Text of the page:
Our Lenten theme for this year is a little different. Normally the Ash Wednesday Gospel reading is taken from Matthew 6, and the instruction that is given on fasting and praying as we prepare for the discipline of Lent.
This year, we’re going with a theme of Bodily Worship of the Triune God. The theme comes from Psalm 103 which reads, “Bless the Lord, O my soul, and all that is within me bless his holy name.” Implied in that psalm is the understanding that when we come to worship, we are to engage all of ourselves, our body and soul, into the art and act of worship.
That may seem like a no-brainer, but I assure you, it is harder than it seems.
Who hasn’t come to worship and found themselves miles away in their thoughts? The hands are folded, the knees are bowed, but the mind is racing elsewhere.
“Did I turn off the oven?”
“What should I do about this or that?”
As the Word is preached the Pastor mentions something that suddenly takes the mind to a completely different place, and while the face looks attentive, and thoughts are miles away.
It’s hard to remain in the worship moment with the whole of one’s self.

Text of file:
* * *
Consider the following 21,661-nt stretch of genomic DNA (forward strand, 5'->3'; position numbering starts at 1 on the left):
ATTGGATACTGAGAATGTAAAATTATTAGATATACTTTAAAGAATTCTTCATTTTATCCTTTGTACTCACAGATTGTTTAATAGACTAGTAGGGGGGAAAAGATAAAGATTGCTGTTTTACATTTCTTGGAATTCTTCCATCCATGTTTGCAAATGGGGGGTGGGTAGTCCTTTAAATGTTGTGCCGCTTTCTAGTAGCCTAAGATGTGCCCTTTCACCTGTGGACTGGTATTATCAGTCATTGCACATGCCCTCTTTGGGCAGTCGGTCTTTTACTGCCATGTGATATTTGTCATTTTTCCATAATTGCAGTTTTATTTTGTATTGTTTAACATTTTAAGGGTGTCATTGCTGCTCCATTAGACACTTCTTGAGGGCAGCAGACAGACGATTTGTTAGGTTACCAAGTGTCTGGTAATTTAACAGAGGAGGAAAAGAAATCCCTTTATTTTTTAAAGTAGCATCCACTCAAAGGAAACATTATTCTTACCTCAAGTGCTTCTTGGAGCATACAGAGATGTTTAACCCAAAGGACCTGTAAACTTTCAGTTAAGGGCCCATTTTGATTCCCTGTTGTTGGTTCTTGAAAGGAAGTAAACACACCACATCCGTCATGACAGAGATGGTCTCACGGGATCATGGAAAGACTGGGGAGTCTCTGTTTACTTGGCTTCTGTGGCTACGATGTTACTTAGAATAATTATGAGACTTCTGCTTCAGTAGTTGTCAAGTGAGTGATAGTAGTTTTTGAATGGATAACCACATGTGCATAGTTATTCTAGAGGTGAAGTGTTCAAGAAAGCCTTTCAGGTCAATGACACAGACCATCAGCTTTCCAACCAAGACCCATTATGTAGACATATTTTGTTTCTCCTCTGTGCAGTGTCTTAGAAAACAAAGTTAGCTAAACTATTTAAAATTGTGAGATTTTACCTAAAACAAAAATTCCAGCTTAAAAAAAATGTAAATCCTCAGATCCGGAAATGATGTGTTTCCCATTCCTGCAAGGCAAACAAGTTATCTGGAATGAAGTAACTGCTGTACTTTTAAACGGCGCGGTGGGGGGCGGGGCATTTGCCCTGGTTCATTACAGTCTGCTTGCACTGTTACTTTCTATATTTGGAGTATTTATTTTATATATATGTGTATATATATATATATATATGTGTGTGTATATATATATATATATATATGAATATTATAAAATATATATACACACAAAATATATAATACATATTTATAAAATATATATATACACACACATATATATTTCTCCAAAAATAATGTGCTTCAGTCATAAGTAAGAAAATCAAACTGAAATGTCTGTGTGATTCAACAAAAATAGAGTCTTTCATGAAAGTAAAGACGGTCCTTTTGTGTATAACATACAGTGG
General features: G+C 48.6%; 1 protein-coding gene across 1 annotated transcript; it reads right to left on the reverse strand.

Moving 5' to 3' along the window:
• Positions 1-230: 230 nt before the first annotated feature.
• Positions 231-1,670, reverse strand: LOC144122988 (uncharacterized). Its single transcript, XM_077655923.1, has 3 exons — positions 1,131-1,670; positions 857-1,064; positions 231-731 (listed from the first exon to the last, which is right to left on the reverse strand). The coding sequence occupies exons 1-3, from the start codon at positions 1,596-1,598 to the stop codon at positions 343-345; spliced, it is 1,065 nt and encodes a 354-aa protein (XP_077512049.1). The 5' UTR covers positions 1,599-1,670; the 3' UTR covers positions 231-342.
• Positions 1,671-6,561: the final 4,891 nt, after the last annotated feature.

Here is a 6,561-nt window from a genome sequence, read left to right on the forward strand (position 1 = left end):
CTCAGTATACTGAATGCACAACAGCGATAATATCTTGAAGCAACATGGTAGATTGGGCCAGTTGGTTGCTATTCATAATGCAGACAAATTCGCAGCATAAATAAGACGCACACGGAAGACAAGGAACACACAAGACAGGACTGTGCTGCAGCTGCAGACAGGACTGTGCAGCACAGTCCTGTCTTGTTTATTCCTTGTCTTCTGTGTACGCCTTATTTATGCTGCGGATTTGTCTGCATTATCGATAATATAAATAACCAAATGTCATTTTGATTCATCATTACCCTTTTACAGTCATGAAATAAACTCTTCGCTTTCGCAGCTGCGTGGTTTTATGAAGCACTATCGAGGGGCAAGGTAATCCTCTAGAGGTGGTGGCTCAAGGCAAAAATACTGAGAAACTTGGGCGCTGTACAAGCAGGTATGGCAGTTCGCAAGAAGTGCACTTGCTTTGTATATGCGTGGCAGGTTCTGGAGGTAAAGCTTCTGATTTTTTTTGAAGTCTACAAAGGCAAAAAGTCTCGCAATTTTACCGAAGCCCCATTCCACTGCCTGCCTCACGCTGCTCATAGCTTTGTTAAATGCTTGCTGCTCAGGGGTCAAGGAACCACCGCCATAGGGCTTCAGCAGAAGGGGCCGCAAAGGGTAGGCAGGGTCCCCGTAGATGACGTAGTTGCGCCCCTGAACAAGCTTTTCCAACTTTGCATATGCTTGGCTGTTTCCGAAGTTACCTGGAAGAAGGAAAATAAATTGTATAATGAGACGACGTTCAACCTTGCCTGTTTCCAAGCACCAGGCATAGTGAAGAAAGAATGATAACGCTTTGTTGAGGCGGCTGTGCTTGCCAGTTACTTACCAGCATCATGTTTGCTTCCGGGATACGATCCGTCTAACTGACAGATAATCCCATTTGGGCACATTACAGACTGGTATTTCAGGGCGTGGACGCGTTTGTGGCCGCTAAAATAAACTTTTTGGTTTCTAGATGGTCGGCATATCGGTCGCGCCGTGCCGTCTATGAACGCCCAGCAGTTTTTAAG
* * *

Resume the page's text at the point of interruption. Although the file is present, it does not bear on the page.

Rolf Jacobson, Old Testament professor at Luther Seminary points out that in our usual translation of Psalm 103, we miss two very important nuances.
The first has to do with the translation of the word “bless”, which in this psalm is better translated “bend the knee.” “Kneel before the Lord, O my Soul.” That part of the translation has us engaging bodily, dropping in reverence or submission.
But now that brings us to the second translation error, which has to do with the word for “soul” in Hebrew, which is not what we think it is.
This “soul” spoken of here is not some disembodied spirit that somehow resides in the husk of a body waiting to be set free — as the Greeks may have imagined.
No, in Hebrew the word is “Nephish” – literally the throat, esophagus, windpipe into which God “breathed” to cause life. It is more of a metaphor for “the core of one’s being.” It is “all of me,” it is everything that makes us what we are.